Yale Osborn MS fb 140 (Yo40) (formerly Chest II, no. 3; formerly Phillips MS 8303)

Tile-page: `A Collection of Poems Sayters and Lampoones’. Poems in the first section date from the interregnum. They are followed by satirical verse of the 1660s and 1670s, including some rare or unique court lampoons. Written in a beautiful, sometimes difficult, professional hand. Many pages have been cut out. <The Table on pp. [ii]-[iii]>

How now my John what is’t the care Yo40*1 (pp. 1-2)
Thou hast lost thy friends amongst them I
<The invitation of Capt: John Minees to Mr John Weekes to return to London [colophon: `Jo: Minees’]>

Here lies Queen Anne Bullen Yo40*2 (p. 3)
Before in his Leman
<Upon Queen Anne Bullen>

Here lies the corpse of William Prinn Yo40*3 (p. 3)
Death traps the remnant of his lugs
<Upon William Prinn>

Who would have thought my ruin was so near Yo40*4 (p. 4)
Lord let not any of the house go free
<Upon William Lentall speaker of the Rump Parliament>

Take of Sir H. James’s affection to the ministry Yo40*5 (p. 4)
And make you stick close to the parliament
<A recipe to preserve you from the infection of these present times [prose text]>

Say Echo who this new religion grounded Yo40*6 (p. 5)
Then God keep our church and state from these same men
<The echo>

If Charles thou wouldst but grow so kind Yo40*7 (pp. 5-8)
We’ll ask no more
<To King Charles the first [TC title: `The parliament to . . .’]>

Here Doctor Lambe the conjurer lies Yo40*8 (p. 8)
Among the goats to see a lamb
<An epitaph on Doctor Lambe>

Come all you whores and bawds that are in this nation Yo40*9 (pp. 8-9)
He’s an ass that says that thou were’t with an whore boys
<Upon the Rumps act of parliament for fornication and adultery>

What’s a protector ’tis a stately thing Yo40*10 (p. 9)
From whom the king of kings protect us all
<The character of a protector>

How we are met in a knot Yo40*11 (p. 10)
For the church nor the farmers’ purses
<The charm>

Here lies murder treason and ambition Yo40*12 (p. 10)
Dost thou not pay for murdering of the king
<An epitaph upon Oliver Cromwell protector>

This is the rhetoric that Fisher Paganus Yo40*13 (pp. 11-14)
Come hither to Oxford to be thus derided
<Upon the most loquent and somniferous declamatory lamentation of the archbishop of Armack’s death. By Pagan Fisher laureate. Acted with great applause at Christ Church anno domini 1658 [TC title: `Dr Spratt upon Pagan Fisher’] [colophon: `Philo: Pagano: Payneo: Fishero: Piscator Cambro: Brittanus’]>

Fain I would if I could by any means obtain Yo40*14 (p. 14)
You’d pluck him from his throne and make that too your own
<King Charles 1st: song>

How like Erasmus’ ghost in Scottish mist Yo40*15 (pp. 15-16)
Death to himself when poison to his king
<On Monk’s approach out of Scotland>

A rump d’ye call’t that is too sweet a word Yo40*16 (pp. 16-17)
But say this knave that rogue one of the rump
<The rump salted [marg. `Parliament’ against last line]>

Retreat base Monck into some loathsome gaol Yo40*17 (pp. 17-18)
Thou mayst be damned but God will own the king
<Upon General Monk’s pulling down the city gates>

When the plate was at pawn and the fobb at an ebb Yo40*18 (pp. 18-19)
And in their own language quack Vive le roy
<King Charles the second’s vow>

Charles Berkly talks aloud Yo40*19 (pp. 19-22)
Coxcombs for th’ whole family
<On the duke’s servants>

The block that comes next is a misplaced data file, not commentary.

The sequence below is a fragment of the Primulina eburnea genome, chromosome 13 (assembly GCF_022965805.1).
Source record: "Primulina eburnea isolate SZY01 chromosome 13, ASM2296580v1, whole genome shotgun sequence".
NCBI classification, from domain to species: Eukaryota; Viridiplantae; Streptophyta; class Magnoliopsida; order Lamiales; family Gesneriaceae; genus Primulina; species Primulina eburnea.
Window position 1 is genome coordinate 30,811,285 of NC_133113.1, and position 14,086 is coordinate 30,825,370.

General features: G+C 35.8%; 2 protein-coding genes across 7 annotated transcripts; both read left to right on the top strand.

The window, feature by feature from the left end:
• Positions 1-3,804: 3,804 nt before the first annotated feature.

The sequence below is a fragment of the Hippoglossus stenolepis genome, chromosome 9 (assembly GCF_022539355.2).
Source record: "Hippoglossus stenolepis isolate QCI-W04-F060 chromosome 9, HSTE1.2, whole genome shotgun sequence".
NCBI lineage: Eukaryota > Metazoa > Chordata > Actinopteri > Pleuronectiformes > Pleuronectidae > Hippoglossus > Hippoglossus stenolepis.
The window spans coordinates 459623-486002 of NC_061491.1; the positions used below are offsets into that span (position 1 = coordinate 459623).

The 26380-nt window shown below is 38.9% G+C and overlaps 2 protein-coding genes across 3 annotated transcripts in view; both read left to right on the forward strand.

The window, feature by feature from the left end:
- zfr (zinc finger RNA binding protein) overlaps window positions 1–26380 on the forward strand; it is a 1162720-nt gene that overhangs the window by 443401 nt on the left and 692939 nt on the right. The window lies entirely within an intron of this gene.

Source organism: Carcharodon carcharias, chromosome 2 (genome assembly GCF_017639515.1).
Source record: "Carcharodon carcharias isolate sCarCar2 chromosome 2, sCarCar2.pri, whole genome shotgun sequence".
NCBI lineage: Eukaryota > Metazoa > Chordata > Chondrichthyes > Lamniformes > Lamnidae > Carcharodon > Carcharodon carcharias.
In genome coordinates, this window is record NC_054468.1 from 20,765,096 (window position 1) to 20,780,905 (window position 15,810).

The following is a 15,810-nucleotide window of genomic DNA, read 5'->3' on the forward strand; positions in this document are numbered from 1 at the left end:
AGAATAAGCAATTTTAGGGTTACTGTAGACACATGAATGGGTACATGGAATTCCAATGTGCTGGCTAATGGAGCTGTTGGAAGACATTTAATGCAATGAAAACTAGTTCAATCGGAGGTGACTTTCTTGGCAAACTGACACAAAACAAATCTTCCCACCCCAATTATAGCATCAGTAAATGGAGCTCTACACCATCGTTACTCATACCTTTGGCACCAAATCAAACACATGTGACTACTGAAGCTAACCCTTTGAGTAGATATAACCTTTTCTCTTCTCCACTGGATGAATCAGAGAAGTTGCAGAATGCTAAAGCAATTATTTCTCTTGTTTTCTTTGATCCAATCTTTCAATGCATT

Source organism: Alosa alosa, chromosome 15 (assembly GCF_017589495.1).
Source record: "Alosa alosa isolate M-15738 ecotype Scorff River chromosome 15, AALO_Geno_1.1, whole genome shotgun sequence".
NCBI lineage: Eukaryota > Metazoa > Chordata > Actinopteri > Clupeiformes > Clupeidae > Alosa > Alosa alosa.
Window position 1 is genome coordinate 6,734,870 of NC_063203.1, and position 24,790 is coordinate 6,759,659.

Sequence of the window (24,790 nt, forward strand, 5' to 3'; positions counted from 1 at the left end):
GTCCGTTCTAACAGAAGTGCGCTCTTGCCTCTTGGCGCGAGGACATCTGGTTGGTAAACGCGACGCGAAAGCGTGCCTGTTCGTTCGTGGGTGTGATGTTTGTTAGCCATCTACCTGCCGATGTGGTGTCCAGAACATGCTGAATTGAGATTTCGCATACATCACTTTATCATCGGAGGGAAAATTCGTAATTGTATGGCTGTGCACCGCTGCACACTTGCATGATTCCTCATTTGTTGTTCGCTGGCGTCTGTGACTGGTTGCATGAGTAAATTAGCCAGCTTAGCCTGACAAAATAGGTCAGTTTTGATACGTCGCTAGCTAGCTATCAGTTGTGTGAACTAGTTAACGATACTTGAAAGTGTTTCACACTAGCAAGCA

Roger told his brother clown Yo40*20 (pp. 22-?)
<Upon the court ladies a lampoon [pp. 23-38 excised; pp. 39-40 missing]>

[lost work] [Yo40*21] (pp. 29- )
<A lampoon [title from TC]>

[lost work] [Yo40*22] (pp. 38- )
<Upon the duke’s maids of honour [title from TC]>

[Young gallants o’th’ town leave your whoring I pray] Yo40*23 (pp. 40-2)
Poor girl she had like to have lost her nose
<A lampoon [poem preserved from p. 41 only] [title from TC]>

First draw the sea that portion which between Yo40*24 (pp. 42-52)
His valour conduct and his country’s love
<Instructions to a painter for the drawing of the posture and progress of his majesty’s forces at sea under the command of his highness royal. Together with the battle and victory obtained over the Dutch June 3: 1665. By Edward Waller Esqr>

Great sir disdain not in this piece to stand Yo40*25 (pp. 52-3)
And in Great Britain thought the thunderer born
<To the king [not listed separately in TC]>

Nay painter if thou dar’st design that fight Yo40*26 (pp. 53-63)
In Petty’s double-keeled experiment
<The second advice to a painter for drawing the history of our naval business in the two last years 1665 and 1666. In answer to Mr Waller>

Imperial prince king of the seas and isles Yo40*27 (pp. 63-64)
Advice to draw Madam L’Œdificatresse
<To the king [not listed separately in TC] [twice as long as other versions, which end `Kings are but cards in war…’]>

Sandwich in Spain now and the duke in love Yo40*28 (pp. 65-78)
Faith thou hast drawn her in effigy
<The third advice to a painter on our last summer’s success with French and Dutch 1666>

Great prince and so much greater as more wise Yo40*29 (pp. 78-79>
To woods and groves which once she painted sings
<To the king [not listed separately in TC]>

Draw England ruined by what was given before Yo40*30 (pp. 79-84)
Which most the Dutch or parliament they fear
<The fourth advice to a painter for carrying on his piece from London’s conflagration to the burning of our ships at Chattham by the Dutch anno domini 1667 [longer than other versions, which end `Saw his ships burned…’]>

Good people draw near if a ballad you’ll hear Yo40*31 (pp. 84-5)
Level coil with a prince and a player
<A ballad>

The people grumble all Yo40*32 (p. 85)
Or the devil take all
<The libel>

Let Ormond for the knaves provide Yo40*33 (p. 86)
The last I’m sure will prove the best
<The advice>

Mysterious riddles of the state Yo40*34 (p. 86)
High misdemeanours but no treason
<The riddle>

Pride lust ambition and the people’s hate Yo40*35 (p. 87)
This sacrilege ambition lust and pride
<Upon the banishment of the Earl of Clarendon Lord Chancellor [followed by poem of ?4 lines excised from bottom of page? (not included in TC)]>

All in the town of London Yo40*36 (p. 88)
<On the bishop of R: [last three lines lost through excision]>

As cities that to the fierce conquerors yield Yo40*37 (pp. 89-91)
Yet we’d better by far have him than his brother
<On the statue erected by Sir Robert Viner>

[Cleveland was doubtless to blame] Yo40*38 (pp. 91-2)
<On the Duchess of Cleaveland’s departure from court [poem excised from bottom half of p. 91; 3 stanzas preserved p. 92 [title from TC]>

Prorogued on prorogation damned rogues and whores Yo40*39 (pp. 93-5)
Next wish if not that we may all be free
<Upon the prorogation of the parliament twice [`thay’ for `that’ in MS]>

Thy famed and arbitrary farce I saw Yo40*40 (pp. 96-7)
Thou art Drawcansir thou art only Bayes
<To the illustrious author his grace the Duke of Buckingham upon his play called the Rehearsal>

I am well pleased to see my commands done Yo40*41 (pp. 97-9)
To appease Buckingham’s enraged ghost
<A dialogue between the Duke of Buckingham and his father’s ghost appearing with Felton’s knife in his wounded body>

When Aurelia first I courted Yo40*42 (p. 99)
Kindle and maintain the flame
<The K: upon the Dutchess of Cleaveland>